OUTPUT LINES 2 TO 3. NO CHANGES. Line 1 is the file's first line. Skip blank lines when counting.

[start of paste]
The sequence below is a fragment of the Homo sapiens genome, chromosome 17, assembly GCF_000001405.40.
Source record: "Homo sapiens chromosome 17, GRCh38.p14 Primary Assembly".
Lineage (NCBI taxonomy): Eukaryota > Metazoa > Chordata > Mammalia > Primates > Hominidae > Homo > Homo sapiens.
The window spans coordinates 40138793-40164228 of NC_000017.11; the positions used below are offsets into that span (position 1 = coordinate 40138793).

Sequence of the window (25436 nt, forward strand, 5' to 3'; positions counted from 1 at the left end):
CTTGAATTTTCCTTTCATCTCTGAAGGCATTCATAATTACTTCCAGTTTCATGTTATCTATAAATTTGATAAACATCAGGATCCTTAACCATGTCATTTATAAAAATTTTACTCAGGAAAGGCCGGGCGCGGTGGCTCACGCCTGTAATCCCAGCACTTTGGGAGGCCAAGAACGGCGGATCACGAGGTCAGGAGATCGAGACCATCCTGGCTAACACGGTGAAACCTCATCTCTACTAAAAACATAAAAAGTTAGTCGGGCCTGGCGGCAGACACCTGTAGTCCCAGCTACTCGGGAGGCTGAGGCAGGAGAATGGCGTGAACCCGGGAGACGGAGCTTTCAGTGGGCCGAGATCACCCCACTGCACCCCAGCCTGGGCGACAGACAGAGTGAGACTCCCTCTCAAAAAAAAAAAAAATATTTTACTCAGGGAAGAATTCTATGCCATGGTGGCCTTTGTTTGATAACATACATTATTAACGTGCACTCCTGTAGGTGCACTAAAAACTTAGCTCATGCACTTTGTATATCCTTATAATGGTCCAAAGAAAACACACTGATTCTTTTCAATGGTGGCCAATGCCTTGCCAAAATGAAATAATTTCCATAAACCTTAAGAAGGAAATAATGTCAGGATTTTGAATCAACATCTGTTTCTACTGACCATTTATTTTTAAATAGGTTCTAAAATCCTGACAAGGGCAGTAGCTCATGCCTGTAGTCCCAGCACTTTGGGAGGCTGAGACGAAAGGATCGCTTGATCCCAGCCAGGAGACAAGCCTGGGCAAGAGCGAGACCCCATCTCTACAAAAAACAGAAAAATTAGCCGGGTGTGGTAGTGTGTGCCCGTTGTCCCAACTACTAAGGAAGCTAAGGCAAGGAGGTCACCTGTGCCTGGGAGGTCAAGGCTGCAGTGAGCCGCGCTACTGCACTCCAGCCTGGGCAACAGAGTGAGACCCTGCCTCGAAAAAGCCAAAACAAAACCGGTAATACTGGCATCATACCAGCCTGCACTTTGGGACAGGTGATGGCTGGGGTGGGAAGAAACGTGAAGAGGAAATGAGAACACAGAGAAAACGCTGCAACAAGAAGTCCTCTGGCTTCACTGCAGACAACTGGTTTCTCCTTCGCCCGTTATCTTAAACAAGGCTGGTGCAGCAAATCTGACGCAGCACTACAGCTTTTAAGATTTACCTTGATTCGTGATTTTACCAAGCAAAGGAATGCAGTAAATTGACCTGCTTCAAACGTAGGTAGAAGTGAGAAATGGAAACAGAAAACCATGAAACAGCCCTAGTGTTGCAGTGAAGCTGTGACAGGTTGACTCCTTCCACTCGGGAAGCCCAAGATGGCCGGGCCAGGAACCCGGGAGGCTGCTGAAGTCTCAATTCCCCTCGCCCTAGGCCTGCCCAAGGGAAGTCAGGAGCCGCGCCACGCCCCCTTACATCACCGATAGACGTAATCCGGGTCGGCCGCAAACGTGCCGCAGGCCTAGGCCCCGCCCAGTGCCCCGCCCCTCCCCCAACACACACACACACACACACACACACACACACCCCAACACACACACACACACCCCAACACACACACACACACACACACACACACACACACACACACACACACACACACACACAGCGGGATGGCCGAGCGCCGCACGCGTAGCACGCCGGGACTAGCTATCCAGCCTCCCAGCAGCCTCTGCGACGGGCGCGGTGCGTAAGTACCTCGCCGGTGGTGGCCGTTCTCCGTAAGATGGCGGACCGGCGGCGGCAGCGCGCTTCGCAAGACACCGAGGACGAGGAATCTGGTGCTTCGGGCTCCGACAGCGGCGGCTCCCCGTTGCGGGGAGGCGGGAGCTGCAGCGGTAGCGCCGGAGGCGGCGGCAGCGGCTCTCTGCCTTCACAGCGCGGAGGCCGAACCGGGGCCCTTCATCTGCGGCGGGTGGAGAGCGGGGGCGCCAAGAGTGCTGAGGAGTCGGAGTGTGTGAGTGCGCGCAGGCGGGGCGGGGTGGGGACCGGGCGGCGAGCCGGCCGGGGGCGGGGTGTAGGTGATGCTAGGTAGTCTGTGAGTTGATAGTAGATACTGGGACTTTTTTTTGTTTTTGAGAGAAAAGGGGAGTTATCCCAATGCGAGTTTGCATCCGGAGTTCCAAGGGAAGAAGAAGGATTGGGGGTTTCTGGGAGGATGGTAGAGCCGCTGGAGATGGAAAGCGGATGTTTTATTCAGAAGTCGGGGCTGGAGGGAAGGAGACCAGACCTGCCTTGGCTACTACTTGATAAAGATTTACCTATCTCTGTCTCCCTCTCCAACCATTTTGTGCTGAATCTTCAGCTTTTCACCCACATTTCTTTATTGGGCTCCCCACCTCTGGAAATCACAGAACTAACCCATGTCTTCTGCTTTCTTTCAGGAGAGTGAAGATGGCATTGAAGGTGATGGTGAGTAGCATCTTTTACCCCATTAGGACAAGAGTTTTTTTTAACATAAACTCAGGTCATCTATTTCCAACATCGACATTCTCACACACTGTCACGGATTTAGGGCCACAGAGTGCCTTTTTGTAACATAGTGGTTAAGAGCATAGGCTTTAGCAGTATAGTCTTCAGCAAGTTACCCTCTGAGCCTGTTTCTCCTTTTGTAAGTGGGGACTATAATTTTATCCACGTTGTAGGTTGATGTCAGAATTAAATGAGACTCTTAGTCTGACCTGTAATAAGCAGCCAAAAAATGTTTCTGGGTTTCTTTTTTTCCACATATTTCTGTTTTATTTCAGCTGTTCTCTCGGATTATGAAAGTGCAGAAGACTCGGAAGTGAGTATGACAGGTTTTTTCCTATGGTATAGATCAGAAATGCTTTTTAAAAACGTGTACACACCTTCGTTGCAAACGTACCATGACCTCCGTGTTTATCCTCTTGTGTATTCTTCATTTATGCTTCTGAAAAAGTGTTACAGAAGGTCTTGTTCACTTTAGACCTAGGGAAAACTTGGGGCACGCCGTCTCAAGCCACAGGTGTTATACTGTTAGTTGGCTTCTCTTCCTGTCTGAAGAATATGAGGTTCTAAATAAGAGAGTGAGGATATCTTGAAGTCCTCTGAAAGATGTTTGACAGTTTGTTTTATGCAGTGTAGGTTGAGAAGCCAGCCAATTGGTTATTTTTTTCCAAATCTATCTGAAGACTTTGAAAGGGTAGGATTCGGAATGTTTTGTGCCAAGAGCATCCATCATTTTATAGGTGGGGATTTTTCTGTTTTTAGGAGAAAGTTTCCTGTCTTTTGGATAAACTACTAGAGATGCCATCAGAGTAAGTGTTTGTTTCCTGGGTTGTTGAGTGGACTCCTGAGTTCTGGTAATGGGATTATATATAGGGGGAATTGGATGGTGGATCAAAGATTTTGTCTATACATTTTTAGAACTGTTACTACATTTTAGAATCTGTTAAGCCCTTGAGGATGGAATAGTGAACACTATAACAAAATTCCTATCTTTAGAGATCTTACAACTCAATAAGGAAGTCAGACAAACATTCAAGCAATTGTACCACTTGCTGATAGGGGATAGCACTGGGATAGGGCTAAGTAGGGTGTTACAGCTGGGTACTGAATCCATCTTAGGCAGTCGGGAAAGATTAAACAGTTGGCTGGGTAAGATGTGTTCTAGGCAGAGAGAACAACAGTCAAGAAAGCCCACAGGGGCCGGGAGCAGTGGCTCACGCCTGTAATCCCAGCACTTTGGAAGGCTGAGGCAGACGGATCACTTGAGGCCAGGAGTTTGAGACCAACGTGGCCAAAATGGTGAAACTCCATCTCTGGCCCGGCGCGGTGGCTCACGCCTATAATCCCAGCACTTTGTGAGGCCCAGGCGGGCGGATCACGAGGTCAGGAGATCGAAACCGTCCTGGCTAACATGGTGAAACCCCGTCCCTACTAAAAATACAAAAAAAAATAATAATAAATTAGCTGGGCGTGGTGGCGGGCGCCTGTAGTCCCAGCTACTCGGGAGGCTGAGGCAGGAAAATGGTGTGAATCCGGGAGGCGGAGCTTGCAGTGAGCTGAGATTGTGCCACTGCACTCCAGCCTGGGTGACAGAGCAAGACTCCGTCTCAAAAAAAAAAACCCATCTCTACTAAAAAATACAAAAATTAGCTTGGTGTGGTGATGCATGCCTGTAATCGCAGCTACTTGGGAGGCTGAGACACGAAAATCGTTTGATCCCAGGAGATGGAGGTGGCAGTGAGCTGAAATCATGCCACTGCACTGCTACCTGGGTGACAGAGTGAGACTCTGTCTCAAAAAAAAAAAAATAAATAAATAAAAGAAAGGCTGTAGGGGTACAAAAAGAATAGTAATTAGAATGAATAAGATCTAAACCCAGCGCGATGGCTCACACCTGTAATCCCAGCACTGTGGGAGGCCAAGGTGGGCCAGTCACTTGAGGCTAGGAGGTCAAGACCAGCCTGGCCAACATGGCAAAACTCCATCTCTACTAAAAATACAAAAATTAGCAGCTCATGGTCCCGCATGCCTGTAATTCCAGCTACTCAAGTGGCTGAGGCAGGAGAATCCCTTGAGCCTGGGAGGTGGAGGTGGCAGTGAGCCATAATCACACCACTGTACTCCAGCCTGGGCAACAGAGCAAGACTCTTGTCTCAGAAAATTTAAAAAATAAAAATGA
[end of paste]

Source record: "Homo sapiens chromosome 17, GRCh38.p14 Primary Assembly".
Lineage (NCBI taxonomy): Eukaryota > Metazoa > Chordata > Mammalia > Primates > Hominidae > Homo > Homo sapiens.